President Robert Mugabe

Zimbabwe’s President Robert Gabriel Mugabe just turned 92 years old and plans to run in the country’s next election.  Uganda’s 71 year old Yoweri Kaguta Museveni just won a controversial election. Both are old men who really ought to hand over to the baton to the next crop of leaders, yet they insist on clinging to power. 

In a continent where constitutions are changed and maximum terms of office are extended to accommodate sitting presidents, perhaps placing an age limit could help flush out leaders who have overstayed and outlived their relevance. 

The question of a retirement age for African leaders, first raised in the post below in 2008, still begs an answer. This is particularly so in a context where an electorate may suffer because the incumbent is blessed with longevity. 

What’s your take? Do you think setting a retirement age for presidents is the way to go for Africa?

Don’t African Presidents Have a Retirement Age? First published in 2008, coincidentally in February on: 

On 10 November 2008, we woke up to the sad news that Miriam Makeba, a.k.a Mama Africa, had died of a heart attack during a performing visit to the Naples in Italy. She was 76.

On sharing this sad news with a colleague, his insensitive response was “Why was she still singing at the age of 76?” My immediate retort was “(Robert) Mugabe still wants to govern the country at 84, and at least Makeba was entertaining people, not implementing policies that were causing suffering and pain – if anything, she had more of a right to maintain her job!”

That got me thinking about retirement. Apparently, Mama Africa had begun talking about retiring. Clearly, she had also scaled down her activities so we can safely say she was undergoing some transition towards retirement. Makeba left a legacy after an illustrious career.

On the other hand, I could not help but wonder if African presidents have an official retirement age. In most countries, the retirement age for civil servants is 65. I imagine the same applies to the private sector. This must be governed by the assumption that after a certain age, the human brain begins to deteriorate and general health plummets. Besides, people generally need to rest from all the years of toiling and enjoy the fruits of their labour in the comfort of their homes, surrounded by their grand children and loved ones. At least, that is the way life used to be – or so we were taught during our growing years.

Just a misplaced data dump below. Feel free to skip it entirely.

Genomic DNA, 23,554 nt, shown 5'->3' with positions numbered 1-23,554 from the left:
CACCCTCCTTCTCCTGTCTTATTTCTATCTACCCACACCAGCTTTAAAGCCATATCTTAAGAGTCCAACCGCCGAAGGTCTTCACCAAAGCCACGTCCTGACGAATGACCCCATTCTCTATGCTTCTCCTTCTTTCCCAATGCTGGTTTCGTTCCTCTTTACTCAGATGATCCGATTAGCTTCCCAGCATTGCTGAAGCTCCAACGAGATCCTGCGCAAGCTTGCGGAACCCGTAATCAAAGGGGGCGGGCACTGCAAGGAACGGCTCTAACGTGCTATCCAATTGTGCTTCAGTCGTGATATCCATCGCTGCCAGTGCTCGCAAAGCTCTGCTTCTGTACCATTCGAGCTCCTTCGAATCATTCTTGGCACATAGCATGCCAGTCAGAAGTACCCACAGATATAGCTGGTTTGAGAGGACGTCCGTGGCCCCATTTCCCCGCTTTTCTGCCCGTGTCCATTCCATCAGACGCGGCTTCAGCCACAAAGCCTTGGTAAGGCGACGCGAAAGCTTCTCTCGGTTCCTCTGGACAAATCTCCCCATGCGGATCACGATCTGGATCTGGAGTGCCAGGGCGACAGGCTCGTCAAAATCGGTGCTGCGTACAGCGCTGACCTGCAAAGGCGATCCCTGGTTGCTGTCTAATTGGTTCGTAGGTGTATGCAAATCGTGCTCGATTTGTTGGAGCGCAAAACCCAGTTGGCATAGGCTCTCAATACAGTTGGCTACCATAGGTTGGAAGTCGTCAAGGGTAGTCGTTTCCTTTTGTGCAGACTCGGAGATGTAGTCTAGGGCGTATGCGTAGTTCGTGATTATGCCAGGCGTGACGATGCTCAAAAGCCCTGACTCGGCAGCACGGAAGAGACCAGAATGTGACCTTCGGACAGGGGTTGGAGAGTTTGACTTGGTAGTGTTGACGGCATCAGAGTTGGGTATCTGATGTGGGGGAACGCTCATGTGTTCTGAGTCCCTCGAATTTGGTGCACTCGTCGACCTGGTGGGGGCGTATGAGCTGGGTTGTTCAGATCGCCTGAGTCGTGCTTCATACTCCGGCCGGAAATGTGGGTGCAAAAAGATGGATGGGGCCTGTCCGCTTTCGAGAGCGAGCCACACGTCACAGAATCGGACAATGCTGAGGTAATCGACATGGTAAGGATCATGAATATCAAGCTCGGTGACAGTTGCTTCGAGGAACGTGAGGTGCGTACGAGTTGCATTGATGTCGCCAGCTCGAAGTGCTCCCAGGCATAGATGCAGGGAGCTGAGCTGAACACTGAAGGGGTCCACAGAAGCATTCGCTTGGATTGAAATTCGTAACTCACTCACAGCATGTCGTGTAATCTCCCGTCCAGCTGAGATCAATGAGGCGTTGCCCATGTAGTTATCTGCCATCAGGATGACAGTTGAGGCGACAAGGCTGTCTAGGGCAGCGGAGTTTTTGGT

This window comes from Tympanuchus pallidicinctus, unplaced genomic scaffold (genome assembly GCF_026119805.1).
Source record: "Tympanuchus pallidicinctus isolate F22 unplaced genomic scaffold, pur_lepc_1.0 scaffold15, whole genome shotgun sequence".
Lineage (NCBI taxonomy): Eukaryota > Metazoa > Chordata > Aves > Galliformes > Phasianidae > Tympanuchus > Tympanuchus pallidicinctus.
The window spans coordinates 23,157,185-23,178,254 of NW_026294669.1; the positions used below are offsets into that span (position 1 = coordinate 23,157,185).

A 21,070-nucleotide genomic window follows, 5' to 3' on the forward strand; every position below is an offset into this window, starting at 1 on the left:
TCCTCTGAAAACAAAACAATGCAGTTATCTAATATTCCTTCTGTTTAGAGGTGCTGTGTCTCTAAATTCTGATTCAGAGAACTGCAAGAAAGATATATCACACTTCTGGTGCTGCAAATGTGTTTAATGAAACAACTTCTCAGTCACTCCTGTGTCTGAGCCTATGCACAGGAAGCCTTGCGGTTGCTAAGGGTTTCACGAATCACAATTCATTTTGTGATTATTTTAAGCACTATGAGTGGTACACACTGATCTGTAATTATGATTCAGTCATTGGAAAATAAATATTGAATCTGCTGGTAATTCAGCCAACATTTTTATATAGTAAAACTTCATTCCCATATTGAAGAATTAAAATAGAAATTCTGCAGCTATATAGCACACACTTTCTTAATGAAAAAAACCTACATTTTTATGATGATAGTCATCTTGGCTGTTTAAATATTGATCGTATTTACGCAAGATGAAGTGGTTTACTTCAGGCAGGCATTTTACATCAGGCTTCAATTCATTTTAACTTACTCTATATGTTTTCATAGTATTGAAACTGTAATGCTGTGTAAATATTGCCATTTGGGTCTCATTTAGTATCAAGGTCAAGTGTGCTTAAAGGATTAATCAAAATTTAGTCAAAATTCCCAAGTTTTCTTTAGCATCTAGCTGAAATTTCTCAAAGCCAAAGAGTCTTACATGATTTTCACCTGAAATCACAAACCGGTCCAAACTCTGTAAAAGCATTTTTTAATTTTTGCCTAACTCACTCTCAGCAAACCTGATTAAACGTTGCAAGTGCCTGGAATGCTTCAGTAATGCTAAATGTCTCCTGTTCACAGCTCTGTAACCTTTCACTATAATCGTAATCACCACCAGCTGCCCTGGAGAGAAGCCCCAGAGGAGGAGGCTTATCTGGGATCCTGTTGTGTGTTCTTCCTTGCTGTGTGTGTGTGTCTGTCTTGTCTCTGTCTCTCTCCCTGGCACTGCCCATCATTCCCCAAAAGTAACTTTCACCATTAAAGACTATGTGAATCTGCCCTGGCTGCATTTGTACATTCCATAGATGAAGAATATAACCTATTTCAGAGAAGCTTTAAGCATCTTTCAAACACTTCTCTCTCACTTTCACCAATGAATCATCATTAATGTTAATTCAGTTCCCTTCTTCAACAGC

Bearing in mind that national presidents are civil servants, surely, they should not be exempted from such rules – afterall, the stakes are higher! There is a vast difference between the retirement of an old man who is working in a small printing company and one who is running a government. Yet, what we see is the opposite – some old men have no desire to rest and still feel they have a lot to offer the nation – even if evidence on the ground testifies to the contrary. The list of African presidents who remained in power long after the acceptable retirement age and subsequently caused untold suffering is quite long. Examples abound, including Malawi’s Kamuzu Banda and the then Zaire (now Democratic Republic of Congo)’s Mobutu Sese Seko. I thought it might be interesting to do a survey on the ages of sitting African presidents. But then again, even if an age limit was imposed, who would enforce it anyway?

I could not help but wonder, though. Why is it so difficult for people to let go? Is power that sweet? Why should the will of an individual prevail over that of a nation? Are some people more important than others?

True, George Orwell in his “Animal Farm,” did say “some animals are more equal than others,” but it would be comforting if that had just remained a mere sentence in a book of fiction. Sadly, that is the reality that characterises the politics in our beloved continent.

First published on Pulsewire in February 2009 on